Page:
Restoration Making Progress on Cedar Bonnet Island 

May 03, 2017
Photo by: Jack Reynolds

By this time next year, Cedar Bonnet Island in Stafford Township could be a thriving, diverse ecosystem featuring nature trails and a pavilion for wildlife observation and photography among other features.

Vinny Turner, a longtime wildlife biologist from the Edwin B. Forsythe National Wildlife Refuge, discussed the project April 26 at the Long Beach Island Branch of the Ocean County Library in Surf City.

Aside from the trails and pavilion, Turner said plans also call for three wetland areas, a meadow/shrub component, an upland forest and picnic areas.

“We’re not going to have a boat launch, but there will be an area where people could put kayaks into the water,” he said.   

Turner said the U.S. Fish and Wildlife Service and the N.J. Department of Transportation are working together on the plan, which he said is the result of negative environmental impacts due to the massive Causeway Bridge reconstruction project. Though required to mitigate just 5.5 acres of disturbed habitat, focusing on creating intertidal/subtidal shallows and a riparian zone, Turner said the DOT will actually restore 41 acres.

The biologist said that prior to the 1950s, the island was an untouched salt marsh habitat.

“It was very typical of the barrier islands out in the bay,” said Turner. “There was a no Causeway yet; they just had the small, wooden bridge to the Island. But then along came the Intercoastal Waterway project, and Cedar Bonnet Island became home to dredge spoils, which compromised the environment and changed the nature of the island. Over time, the marsh was lost and elevations grew, which caused the gradual degradation of the wetlands habitat.”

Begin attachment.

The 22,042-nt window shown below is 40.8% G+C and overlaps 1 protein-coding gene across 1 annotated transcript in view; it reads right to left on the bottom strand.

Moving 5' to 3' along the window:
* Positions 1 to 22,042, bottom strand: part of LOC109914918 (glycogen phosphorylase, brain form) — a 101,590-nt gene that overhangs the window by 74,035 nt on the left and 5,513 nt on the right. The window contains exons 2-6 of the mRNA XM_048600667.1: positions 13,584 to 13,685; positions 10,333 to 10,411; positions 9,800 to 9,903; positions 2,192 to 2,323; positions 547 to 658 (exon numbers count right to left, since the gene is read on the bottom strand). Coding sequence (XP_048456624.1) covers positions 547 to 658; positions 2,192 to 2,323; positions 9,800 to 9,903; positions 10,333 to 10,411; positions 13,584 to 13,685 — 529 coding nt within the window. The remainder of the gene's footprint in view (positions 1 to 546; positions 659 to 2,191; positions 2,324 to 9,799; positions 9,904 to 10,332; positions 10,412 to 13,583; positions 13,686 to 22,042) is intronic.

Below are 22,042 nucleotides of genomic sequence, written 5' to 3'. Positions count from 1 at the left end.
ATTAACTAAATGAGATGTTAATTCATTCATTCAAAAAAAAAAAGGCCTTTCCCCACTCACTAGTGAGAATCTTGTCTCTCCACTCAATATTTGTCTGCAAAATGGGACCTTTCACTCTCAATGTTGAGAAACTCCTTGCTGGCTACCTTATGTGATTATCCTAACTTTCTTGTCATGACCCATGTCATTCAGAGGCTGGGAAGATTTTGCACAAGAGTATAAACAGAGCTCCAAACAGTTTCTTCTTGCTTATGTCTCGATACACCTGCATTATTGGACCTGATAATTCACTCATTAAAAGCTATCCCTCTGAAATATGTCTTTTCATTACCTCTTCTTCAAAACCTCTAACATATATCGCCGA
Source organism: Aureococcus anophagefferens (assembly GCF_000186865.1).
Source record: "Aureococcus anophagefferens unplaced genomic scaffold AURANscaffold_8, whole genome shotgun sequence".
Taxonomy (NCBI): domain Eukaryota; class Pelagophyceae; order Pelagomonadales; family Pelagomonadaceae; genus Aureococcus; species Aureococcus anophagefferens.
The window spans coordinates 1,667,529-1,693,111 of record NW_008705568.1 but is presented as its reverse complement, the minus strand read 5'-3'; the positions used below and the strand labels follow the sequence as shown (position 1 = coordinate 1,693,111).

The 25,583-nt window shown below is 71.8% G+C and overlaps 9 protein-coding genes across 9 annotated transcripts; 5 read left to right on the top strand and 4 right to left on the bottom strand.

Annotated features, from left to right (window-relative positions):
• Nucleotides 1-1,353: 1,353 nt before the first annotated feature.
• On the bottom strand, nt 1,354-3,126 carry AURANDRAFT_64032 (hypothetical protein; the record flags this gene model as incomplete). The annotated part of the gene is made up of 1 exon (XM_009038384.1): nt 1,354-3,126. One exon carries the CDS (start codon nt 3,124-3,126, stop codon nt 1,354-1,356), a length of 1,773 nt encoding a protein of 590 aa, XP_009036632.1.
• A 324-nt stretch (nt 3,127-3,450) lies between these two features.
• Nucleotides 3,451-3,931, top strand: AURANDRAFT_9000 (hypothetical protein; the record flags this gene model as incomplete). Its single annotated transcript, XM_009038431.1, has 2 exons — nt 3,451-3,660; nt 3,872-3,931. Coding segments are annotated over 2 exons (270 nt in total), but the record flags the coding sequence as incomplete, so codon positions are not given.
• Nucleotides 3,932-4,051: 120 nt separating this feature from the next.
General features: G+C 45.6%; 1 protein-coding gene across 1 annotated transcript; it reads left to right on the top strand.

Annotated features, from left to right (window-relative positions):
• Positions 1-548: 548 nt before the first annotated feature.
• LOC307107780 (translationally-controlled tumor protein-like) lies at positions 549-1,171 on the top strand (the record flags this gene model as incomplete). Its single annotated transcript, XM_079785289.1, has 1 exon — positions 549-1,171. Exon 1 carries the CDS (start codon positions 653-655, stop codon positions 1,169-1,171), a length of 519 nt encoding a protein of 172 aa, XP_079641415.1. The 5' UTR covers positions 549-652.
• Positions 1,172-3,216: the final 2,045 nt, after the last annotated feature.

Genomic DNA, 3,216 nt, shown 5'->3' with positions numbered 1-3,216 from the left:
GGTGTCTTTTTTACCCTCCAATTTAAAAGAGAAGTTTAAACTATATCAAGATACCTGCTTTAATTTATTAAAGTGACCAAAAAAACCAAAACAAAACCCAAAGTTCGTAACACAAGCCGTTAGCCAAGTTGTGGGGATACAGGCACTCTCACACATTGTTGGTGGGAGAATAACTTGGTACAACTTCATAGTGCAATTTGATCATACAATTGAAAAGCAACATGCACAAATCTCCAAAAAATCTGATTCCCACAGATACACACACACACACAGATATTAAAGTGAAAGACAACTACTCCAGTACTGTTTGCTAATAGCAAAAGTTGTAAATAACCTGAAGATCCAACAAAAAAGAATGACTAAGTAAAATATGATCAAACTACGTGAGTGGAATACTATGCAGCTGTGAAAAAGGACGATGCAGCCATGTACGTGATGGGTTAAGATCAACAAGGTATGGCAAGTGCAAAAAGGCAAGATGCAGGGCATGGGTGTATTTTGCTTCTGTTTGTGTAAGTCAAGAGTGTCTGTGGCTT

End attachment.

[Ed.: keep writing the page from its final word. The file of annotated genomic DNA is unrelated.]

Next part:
Turner said a key component of the restoration is re-vegetating the area with native plant species. Upland trees include Mockernut hickory, shadbush, grey birch, American holly, pin oak, white oak, black cherry, pitch pine, swamp white oak, sassafras, Eastern red cedar and hackberry.

Maritime shrubs to be planted include northern bayberry, inkberry, common elderberry, winged sumac, black chokeherry and gorudsel tree.

Turner said more than 25 upland plants will be planted, among them fox sedge, deer tangut, tall whitebeard tungut, Indian grass, switch grass, common milkweed, Joe-Pye weed, wild bergamet, purple coneflower and back-eyed Susan.

He said according to a timetable, the plantings are scheduled to be completed this summer. In addition, nature trail construction is expected to start in the middle of this summer, to be followed by installation of pavilion and signage.

“I’m hoping we can have the official opening by early or the middle of 2018,” said Turner. “We also know that with these types of projects, timetables may change, but I’m optimistic that it can be completed by then. The mild winter certainly did not hurt us.”

Turner said that currently, the main focus has been soil remediation, which was necessary because much of the soil was highly acidic. He said that phase is expected to be completed by the end of the month.

The high acidity content, he explained, prevents plants, shrubs and trees from getting the proper nutrients to grow.

“We had to import soils because there was nothing we could do about that problem on-site,” said Turner. “We ended up putting a 2-foot patch of soil on top of the existing soil. First we had to make sure it was a clean source, without any contaminants, which it was.”

To prevent erosion is some areas, coconut fiber matting was placed, he said. “We also had to replace some fencing that had been washed away.”

Turner said that aside from enhancing public access and use of the area, the refuge also looks to educate people about the island’s environmental significance.

“For a very long time it was a beautiful ecosystem and then got disturbed,” he said. “I think we are now trying to get it back to the way it once was.”

— Eric Englund




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